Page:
NOTABLE HOME VIDEO EXTRAS: There’s an outtakes reel on the Blu-Ray edition.
BOX OFFICE PERFORMANCE: $33.4M on a $15M production budget.
SITES TO SEE: Netflix (DVD/Stream), Amazon (rent/buy), iTunes (rent/buy), Amazon (rent/buy), Vudu (rent/buy)
COMPARISON SHOPPING: Cache (Hidden)
FINAL RATING: 8/10
NEXT: If I Stay

Les Miserables (2012)


Russell Crowe and Hugh Jackman face off.

Russell Crowe and Hugh Jackman face off.

(2012) Musical (Universal) Hugh Jackman, Russell Crowe, Amanda Seyfried, Anne Hathaway, Eddie Redmayne, Sacha Baron Cohen, Helena Bonham Carter, Samantha Barks, Aaron Tveit, Daniel Huttlestone, Colm Wilkinson, Michael Jibson, Isabelle Allen, Charlotte Spencer. Directed by Tom Hooper

As a nation we love musicals. There’s something about the scope of them, the music, the spectacle that we just connect with. We love seeing them on Broadway but we also love seeing them in the movie theater. However, not all musicals translate well to the big screen.

Most folks are aware that this is based on the classic 1862 Victor Hugo novel and was adapted for the French stage by Claude-Michel Schonberg and Alain Boublil and later for English audiences at the West End by lyricist Herbert Kretzmer. It was a big hit on the Broadway stage in the 80s and won eight Tony awards in 1987.

The film production was taken up by Oscar-winning director Tom Hooper (The King’s Speech) and boasts an all-star cast. The story concerns Jean Valjean (Jackman), arrested for stealing bread and serving a 19-year sentence for daring to feed his starving family. Released, he seems destined for a life of further crime as nobody will hire him since his papers identify him as a dangerous ex-convict. But an act of charity by the Bishop of Digne (Wilkinson) turns his outlook around. He realizes that in order to become the good man he once was, he must break parole and begin fresh.

That puts the obsessive Inspector Javert (Crowe) on his tail. Javert looks at the law as something of black and white, with those who commit crimes as criminals who can never change their natures. He sees Valjean as nothing more than a common criminal whose lot in life is to steal.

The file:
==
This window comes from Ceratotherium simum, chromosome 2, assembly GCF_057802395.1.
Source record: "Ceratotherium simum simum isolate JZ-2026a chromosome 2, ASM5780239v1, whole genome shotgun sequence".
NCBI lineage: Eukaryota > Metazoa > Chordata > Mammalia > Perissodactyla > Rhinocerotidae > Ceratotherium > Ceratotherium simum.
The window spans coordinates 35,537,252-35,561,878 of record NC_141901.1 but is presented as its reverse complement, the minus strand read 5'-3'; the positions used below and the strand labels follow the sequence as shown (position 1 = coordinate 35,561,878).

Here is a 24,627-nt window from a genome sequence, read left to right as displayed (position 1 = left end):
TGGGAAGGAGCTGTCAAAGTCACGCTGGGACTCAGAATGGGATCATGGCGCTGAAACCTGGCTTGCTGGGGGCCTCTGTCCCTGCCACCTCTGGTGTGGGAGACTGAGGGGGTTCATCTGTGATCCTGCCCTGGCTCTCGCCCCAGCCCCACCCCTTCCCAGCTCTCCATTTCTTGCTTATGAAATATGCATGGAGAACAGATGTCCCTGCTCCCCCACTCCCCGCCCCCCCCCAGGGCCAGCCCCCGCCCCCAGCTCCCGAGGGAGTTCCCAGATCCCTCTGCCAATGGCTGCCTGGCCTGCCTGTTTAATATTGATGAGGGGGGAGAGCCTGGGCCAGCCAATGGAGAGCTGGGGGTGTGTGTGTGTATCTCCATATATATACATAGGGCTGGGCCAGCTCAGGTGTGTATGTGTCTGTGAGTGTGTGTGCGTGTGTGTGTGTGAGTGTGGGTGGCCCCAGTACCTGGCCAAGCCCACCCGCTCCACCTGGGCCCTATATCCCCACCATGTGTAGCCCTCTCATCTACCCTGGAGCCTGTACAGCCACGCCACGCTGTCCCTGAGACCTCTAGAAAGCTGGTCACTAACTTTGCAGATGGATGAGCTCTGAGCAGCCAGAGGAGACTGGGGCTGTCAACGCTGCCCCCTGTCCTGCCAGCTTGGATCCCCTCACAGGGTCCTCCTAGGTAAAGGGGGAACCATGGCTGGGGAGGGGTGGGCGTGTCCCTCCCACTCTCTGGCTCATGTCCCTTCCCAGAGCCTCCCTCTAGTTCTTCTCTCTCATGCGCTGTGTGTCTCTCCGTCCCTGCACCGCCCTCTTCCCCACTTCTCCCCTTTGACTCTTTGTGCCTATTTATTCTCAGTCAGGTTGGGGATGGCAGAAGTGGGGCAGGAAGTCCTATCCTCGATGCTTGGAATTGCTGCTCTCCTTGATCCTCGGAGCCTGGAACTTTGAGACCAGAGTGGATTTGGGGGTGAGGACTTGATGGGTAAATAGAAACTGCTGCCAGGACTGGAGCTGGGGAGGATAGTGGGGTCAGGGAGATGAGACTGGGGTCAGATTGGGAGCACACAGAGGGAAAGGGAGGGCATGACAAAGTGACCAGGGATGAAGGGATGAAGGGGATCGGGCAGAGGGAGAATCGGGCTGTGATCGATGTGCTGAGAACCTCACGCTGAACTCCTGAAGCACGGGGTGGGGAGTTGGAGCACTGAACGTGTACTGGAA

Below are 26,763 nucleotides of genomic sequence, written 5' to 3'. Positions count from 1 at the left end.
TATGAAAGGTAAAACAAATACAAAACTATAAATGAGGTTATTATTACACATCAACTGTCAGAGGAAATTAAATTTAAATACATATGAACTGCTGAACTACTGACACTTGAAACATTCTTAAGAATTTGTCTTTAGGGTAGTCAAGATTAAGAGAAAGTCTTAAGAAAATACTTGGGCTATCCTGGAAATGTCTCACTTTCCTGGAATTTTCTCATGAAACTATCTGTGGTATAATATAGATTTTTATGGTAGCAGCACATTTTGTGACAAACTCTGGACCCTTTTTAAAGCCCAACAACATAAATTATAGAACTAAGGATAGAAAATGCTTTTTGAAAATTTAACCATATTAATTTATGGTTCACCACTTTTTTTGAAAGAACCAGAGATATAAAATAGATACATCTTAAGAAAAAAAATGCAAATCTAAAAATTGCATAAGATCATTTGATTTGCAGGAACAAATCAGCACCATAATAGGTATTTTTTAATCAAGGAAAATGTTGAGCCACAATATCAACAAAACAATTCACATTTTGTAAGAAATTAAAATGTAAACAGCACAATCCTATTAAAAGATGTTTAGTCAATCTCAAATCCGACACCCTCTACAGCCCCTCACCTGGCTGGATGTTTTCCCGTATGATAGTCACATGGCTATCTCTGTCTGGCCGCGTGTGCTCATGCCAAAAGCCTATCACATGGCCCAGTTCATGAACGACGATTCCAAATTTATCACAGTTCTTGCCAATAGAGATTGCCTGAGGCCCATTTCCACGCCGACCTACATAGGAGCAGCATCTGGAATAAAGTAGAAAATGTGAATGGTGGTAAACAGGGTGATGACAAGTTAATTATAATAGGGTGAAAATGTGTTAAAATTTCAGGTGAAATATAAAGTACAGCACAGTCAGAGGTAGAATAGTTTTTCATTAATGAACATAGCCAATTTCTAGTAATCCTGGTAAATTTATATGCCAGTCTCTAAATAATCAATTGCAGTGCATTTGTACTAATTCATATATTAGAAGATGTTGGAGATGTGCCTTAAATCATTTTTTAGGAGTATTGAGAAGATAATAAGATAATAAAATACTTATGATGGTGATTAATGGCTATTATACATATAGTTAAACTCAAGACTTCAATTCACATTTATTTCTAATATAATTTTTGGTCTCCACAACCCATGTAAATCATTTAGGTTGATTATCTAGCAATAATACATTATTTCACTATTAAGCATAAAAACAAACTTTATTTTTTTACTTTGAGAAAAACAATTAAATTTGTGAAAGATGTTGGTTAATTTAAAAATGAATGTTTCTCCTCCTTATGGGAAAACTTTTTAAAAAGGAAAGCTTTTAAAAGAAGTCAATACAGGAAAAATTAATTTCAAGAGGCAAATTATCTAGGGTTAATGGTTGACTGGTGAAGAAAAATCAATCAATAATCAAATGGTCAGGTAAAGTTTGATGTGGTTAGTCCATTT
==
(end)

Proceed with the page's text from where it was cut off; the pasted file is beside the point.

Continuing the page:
Valjean becomes a successful mill owner and becomes mayor of a small French provincial town. One of his employees is Fantine (Hathaway), a beautiful woman who rejects the advances of the lecherous Foreman (Jibson) and whose pay mostly goes to support her daughter Cosette (Allen) who is being looked after by the innkeeper Thenardier (Cohen) and his wife (Carter). The other women of the factory, jealous of her looks, get wind of her daughter and this gives the Foreman an excuse to fire her.

Fantine becomes immediately destitute, selling her hair, her teeth and eventually, her sex. She gets very ill and Valjean witnesses a client threatening to beat her up after she fends off his unwelcome advances. He sees that she is taken to the hospital and promises to send for Cosette. However he has something else to worry about; it seems that Jean Valjean has been caught – at least, someone who has been accused of being him and it appears that someone else will be going back to jail in his stead. This would appear to be the perfect solution but Valjean’s conscience can’t allow it so he goes to the trial and confesses. He leaves to go clear up his affairs, intending to surrender himself to Javert but he witnesses Fantine’s death and goes to fetch Cosette who now has nobody. He knows only he can save her from a life of abuse and takes her away from the Thenardiers, paying them 1500 francs to do so. Valjean and Cosette barely escape Javert and make their way to Paris.

There once again Valjean becomes prosperous and Cosette, now a beautiful young woman (Seyfried) has attracted the eye of Marius (Redmayne), a fervent young revolutionary who is the son of a wealthy man. Cosette falls deeply for Marius but he and his fellow revolutionaries led by the charismatic Enjolras (Tveit). The coming battle looks to be a slaughter of the revolutionaries and Valjean, who realizes Javert has spotted him again, knows that fleeing Paris would be the sensible thing to do but it would break Cosette’s heart.